Human primary SAEC were previously shown to support wtMV replication and produce syncytia when grown in the presence of 2% fetal calf serum but not in serum free media. These cells did not express CD150 (SLAM) . We confirmed these results and further demonstrated that infections with a recombinant wtMV engineered to express EGFP (IC323-EGFP wtMV) were independent of CD46 (MCP) and CD150 (SLAM) expression. Infections with IC323-EGFP wtMV were unaffected by the presence of monoclonal antibodies directed against CD46 and CD150, that were previously shown to neutralize MV infections ,  (Figure 1A). SLAM blind virus, which contains mutations in the H protein that prevents CD150 recognition, along with an EGFP reporter gene , also infected these cells. Marmoset cell lines do not express the critical SCR1 virus binding domain of CD46 , . Deletion of SCR1 in the marmoset SAEC was confirmed by diagnostic RT-PCR of CD46 mRNA using conserved primer sequences (Figure 1B). However, marmoset SAEC were still susceptible to IC323-EGFP wtMV (Figure 1B). The marmoset cells could also be infected with Edmonston-EGFP, SLAM blind and CD46 blind recombinant MV  (Figure 1B). These results provide further support for the existence of a unique MV epithelial cell receptor.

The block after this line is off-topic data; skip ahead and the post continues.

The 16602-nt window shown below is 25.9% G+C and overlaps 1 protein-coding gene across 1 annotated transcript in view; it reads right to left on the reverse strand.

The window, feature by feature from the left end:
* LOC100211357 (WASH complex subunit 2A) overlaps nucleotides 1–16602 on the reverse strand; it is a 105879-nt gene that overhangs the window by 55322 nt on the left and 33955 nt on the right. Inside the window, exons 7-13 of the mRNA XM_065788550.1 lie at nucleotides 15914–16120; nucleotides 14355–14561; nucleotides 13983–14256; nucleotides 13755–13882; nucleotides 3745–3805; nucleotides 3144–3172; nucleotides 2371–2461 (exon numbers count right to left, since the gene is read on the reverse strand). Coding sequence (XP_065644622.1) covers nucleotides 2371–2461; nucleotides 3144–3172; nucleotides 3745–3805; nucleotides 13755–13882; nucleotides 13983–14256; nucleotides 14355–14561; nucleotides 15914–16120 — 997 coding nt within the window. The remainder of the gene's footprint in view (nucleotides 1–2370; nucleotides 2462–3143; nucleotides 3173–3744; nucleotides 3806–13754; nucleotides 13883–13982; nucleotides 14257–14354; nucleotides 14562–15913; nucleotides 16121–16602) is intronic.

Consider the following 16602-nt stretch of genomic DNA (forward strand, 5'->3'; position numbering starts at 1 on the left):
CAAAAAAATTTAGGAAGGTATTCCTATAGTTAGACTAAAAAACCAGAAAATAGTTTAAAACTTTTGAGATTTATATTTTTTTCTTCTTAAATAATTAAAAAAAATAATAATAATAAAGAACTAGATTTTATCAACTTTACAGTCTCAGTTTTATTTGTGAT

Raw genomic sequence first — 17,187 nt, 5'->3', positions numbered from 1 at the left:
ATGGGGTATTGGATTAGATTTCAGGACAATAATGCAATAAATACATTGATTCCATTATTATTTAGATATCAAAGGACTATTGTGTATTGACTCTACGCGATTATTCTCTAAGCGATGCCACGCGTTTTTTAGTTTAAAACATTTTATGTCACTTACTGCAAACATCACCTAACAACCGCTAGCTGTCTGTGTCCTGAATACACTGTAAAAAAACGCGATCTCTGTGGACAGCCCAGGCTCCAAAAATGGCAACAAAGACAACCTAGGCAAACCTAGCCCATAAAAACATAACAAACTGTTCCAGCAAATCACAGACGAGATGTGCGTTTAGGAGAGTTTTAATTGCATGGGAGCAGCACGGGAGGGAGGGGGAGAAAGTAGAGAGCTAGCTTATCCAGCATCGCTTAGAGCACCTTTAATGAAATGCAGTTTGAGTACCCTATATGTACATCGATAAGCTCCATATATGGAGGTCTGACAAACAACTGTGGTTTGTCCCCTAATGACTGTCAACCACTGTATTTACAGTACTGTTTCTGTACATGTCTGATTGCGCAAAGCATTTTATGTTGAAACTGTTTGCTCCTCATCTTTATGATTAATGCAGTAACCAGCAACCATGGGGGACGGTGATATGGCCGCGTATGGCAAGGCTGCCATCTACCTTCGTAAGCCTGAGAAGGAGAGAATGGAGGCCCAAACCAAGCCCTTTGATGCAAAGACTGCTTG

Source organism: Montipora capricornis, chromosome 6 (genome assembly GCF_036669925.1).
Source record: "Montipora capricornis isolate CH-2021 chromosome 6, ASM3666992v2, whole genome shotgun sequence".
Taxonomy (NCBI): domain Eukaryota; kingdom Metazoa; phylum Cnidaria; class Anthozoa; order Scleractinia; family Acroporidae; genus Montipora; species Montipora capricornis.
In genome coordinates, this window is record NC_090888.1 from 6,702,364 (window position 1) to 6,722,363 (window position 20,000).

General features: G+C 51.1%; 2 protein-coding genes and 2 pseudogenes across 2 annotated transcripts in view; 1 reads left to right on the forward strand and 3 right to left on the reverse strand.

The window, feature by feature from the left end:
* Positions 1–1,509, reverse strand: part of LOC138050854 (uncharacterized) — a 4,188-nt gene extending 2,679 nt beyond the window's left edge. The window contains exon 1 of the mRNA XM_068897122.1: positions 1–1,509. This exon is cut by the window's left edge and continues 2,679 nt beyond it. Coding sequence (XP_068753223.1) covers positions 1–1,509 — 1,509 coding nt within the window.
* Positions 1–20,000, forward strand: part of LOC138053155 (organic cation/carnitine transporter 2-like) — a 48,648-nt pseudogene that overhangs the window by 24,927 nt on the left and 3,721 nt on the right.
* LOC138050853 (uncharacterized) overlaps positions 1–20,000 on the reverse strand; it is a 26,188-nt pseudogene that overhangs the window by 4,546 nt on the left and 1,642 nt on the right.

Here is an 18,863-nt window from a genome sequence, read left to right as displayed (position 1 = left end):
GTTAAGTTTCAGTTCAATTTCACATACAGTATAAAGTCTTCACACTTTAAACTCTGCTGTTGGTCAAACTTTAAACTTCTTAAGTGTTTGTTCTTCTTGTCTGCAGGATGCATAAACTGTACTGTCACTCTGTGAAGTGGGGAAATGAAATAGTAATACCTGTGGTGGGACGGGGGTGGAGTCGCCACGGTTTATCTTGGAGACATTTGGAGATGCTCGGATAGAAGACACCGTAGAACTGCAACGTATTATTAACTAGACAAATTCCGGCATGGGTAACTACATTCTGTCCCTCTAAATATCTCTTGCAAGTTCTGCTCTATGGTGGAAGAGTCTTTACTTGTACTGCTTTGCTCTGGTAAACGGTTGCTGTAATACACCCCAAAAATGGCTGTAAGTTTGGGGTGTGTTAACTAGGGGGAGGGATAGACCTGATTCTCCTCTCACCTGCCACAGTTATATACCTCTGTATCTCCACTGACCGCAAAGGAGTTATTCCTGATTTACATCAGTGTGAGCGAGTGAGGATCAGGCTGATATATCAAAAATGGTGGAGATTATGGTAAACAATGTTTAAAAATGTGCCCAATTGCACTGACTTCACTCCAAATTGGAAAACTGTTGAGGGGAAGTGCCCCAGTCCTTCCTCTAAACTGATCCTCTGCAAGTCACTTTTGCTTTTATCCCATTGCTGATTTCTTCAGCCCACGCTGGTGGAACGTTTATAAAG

Since adenocarcinomas are defined as tumors which are derived from glandular epithelial cells, we decided to test the susceptibility of a number of different tumor cell lines to infection with IC323-EGFP wtMV. Infectivity assays were performed on 12 lung, 4 breast, 6 colon, 3 liver, 1 pancreatic, 1 cervix and 5 kidney cell lines. The relative infectivity in the different cell lines was assessed qualitatively, as the percentage of fluorescent cells due to virus-mediated EGFP expression (Table 1). Most adenocarcinomas were susceptible to IC323-EGFP MV infection, and the exceptions were A549 (lung), MDA-MB-231 (breast), HCT116 (colon), HepG2 (liver), HS766T (pancreas), and HeLa (cervix) cells, which were non-susceptible to the virus (Figure S1 in Text S1). Large cell and small cell carcinoma cell lines from the lung also did not support infection. To determine whether the non-susceptible property of negative cell lines was due to the absence of a particular receptor, non-susceptible cell lines were transfected with a cDNA expression plasmid for the lymphotropic receptor CD150/SLAM. Expression of CD150 rendered A549, MDA-MB-231, HeLa, Vero, and OMK cells susceptible to IC323-EGFP wtMV, indicating that the cells were competent for MV replication, but lacked the entry protein(s) for viral infection (Figure S2 in Text S1).